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Case Studies

Peter A. Sokoloff & Co. regularly analyzes transactions which occur within the industries covered. An archive of these case studies is kept online as a courtesy to our colleagues. To receive by e-mail new case studies as they are prepared, please e-mail [email protected] with your contact information.

Archives > Transaction Case Study #6

General Dynamics to Acquire Anteon

Dear Colleague,

Today's case study looks at General Dynamics (NYSE:GD) announcement that they have entered into a definitive agreement on December 14, 2005 to acquire Anteon International Corporation (NYSE:ANT). Paying $55.50 cash for each outstanding transaction yields a total purchase price of approximately $2.2 billion, including the assumption of Anteon’s $100 million of net debt. The transaction is expected to close in the second quarter of 2006.

General Dynamics agreed to pay a 36 percent premium over Anteon’s closing share price on the day before the announcement (December 13th closing price was 40.77 per share). The purchase price is about 15.3 times EBITDA and 1.52 times Anteon’s trailing twelve months sales.

General Dynamics employs approximately 71,900 people worldwide and had 2004 revenue of $19.2 billion. The company is involved in mission-critical information systems and technologies; land and expeditionary combat systems, armaments and munitions; shipbuilding and marine systems; and business aviation.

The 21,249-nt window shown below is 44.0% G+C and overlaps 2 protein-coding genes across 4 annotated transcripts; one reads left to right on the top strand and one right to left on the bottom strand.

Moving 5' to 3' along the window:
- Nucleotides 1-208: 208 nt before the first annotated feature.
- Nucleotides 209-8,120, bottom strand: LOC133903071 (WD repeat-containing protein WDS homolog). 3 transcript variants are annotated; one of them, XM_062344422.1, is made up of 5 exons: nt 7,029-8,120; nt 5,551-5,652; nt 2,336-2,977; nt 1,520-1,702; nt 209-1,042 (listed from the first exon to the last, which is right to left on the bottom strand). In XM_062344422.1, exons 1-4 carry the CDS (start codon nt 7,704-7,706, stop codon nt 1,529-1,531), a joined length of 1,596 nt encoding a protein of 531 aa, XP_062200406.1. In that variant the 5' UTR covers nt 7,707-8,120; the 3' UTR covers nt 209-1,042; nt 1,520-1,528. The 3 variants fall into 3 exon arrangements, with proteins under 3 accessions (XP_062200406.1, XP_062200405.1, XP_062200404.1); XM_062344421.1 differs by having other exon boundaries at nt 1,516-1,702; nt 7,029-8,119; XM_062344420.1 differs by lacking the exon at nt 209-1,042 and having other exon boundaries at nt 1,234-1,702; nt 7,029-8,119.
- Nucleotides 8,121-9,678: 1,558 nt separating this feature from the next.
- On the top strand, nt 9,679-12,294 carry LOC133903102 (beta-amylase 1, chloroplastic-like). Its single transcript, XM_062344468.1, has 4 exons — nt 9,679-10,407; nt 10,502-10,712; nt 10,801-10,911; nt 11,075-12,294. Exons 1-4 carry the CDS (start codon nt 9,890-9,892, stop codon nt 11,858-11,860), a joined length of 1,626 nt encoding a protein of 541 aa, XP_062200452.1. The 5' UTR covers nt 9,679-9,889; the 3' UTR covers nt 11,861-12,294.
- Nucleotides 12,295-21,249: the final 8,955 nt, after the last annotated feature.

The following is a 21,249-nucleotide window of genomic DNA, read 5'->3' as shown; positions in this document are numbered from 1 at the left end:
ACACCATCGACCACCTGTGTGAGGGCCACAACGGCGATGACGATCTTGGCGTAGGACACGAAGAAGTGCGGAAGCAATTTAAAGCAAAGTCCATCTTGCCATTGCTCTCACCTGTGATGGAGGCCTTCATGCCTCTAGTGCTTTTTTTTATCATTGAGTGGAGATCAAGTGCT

Anteon has approximately 9,500 employees worldwide, $1.45 billion in trailing twelve months revenues, with 2006 revenues projected at $1.72 billion. The company designs and integrates technology systems for national defense, intelligence and emergency departments.

This is a strategic acquisition for General Dynamics and it will experience some dilution as a result of the transaction. Validating market acceptance of this, GD stock went up after the announcement.

General Dynamics began building up the area of security and intelligence via its 2003 acquisition of Veridian. Anteon brings a workforce that is 35 percent scientists or network, systems or software engineers; more than 65 percent have secret or top-secret security clearances.

“This superb company significantly strengthens the ability of our Information Systems and Technology group to provide a broad menu of seamless information technology (IT) services to Defense, Intelligence and Homeland Security customers which will enable General Dynamics to reach a higher level of performance and create additional shareholder value,” said Nicholas D. Chabraja, General Dynamics chairman and CEO.

We hope that you find this feature from Sokoloff & Co. interesting, informative and useful.  We welcome your comments and suggestions.

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